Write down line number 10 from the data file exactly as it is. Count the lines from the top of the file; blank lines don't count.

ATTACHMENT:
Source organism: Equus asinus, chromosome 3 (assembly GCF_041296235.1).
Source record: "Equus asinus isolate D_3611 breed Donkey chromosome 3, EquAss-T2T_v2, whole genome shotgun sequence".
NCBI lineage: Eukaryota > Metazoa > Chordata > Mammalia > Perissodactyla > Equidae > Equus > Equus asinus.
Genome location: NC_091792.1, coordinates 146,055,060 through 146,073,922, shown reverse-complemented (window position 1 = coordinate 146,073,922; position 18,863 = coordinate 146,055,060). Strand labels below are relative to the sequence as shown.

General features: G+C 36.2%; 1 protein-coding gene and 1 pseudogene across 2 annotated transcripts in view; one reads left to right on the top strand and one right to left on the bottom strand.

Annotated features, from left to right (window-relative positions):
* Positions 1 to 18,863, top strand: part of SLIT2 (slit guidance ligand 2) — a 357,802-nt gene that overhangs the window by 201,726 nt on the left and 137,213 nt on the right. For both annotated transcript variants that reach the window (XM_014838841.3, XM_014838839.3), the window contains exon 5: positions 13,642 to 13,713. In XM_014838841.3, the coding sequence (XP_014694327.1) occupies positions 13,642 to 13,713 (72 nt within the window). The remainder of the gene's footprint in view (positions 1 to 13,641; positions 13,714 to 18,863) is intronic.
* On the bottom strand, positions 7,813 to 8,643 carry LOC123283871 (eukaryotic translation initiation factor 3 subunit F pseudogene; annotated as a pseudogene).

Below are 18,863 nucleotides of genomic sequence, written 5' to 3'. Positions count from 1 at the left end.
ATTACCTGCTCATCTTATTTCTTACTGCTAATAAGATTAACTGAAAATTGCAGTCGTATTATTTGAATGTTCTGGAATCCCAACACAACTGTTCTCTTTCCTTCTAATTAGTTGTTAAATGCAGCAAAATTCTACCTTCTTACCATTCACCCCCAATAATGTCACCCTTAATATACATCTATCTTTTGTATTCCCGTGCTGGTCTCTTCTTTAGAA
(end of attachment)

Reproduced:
ATTACCTGCTCATCTTATTTCTTACTGCTAATAAGATTAACTGAAAATTGCAGTCGTATTATTTGAATGTTCTGGAATCCCAACACAACTGTTCTCTTTCCTTCTAATTAGTTGTTAAATGCAGCAAAATTCTACCTTCTTACCATTCACCCCCAATAATGTCACCCTTAATATACATCTATCTTTTGTATTCCCGTGCTGGTCTCTTCTTTAGAA